For the ESPP six-month offering periods ended June 30, 2013 and December 31, 2013, stock-based compensation related to the purchase rights was calculated as the difference between the cost to purchase Holdings' common stock at 90% of the market value of the common stock at the beginning of the six-month offering periods and the cost to purchase Holdings' common stock at the market value of the common stock at the end of the six-month offering periods.
During the years ended December 31, 2013, 2012 and 2011, we recognized $0.2 million, $0.3 million and $0.2 million of stock-based compensation expense relating to the ESPP, respectively.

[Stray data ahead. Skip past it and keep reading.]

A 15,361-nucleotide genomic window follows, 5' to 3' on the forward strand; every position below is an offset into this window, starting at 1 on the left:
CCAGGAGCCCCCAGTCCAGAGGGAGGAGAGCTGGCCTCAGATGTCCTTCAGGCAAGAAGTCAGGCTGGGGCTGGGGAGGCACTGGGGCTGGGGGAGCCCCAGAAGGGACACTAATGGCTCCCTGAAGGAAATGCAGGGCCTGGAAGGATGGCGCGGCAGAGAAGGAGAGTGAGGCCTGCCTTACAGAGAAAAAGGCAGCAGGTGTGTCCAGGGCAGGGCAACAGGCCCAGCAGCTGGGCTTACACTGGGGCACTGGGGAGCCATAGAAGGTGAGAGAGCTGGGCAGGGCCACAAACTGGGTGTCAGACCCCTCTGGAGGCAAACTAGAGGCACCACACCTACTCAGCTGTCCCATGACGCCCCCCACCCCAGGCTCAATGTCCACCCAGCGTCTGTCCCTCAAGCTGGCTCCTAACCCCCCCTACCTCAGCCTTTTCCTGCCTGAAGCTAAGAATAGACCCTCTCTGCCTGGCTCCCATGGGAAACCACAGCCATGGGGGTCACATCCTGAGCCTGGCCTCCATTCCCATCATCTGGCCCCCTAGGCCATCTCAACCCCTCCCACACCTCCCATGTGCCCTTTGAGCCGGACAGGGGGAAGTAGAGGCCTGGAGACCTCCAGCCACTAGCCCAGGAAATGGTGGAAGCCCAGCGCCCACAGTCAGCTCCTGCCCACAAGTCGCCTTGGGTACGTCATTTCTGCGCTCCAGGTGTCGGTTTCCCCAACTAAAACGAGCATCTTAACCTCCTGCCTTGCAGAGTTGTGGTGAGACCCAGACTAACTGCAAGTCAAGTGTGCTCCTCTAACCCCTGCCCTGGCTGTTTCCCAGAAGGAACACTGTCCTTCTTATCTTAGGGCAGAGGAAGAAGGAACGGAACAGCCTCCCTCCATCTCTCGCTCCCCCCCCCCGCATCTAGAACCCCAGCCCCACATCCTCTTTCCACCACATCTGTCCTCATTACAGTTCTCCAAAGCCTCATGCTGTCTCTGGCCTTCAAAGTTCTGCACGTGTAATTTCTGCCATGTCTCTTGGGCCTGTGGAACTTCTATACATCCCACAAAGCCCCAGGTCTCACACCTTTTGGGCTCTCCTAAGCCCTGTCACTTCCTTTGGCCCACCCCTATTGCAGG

As of December 31, 2013 and 2012, no purchase rights were outstanding under the ESPP. The total intrinsic value of purchase rights exercised during the years ended December 31, 2013, 2012 and 2011 was $0.2 million, $0.3 million and $0.2 million, respectively.
(s)
Comprehensive Income (Loss)
Comprehensive income (loss) consists of net income (loss), changes in the foreign currency translation adjustment, changes in the fair value of derivatives that are designated as hedges and changes in the net actuarial gains (losses) and amortization of prior service costs on our defined benefit retirement plan.
(t)
Redeemable Noncontrolling Interest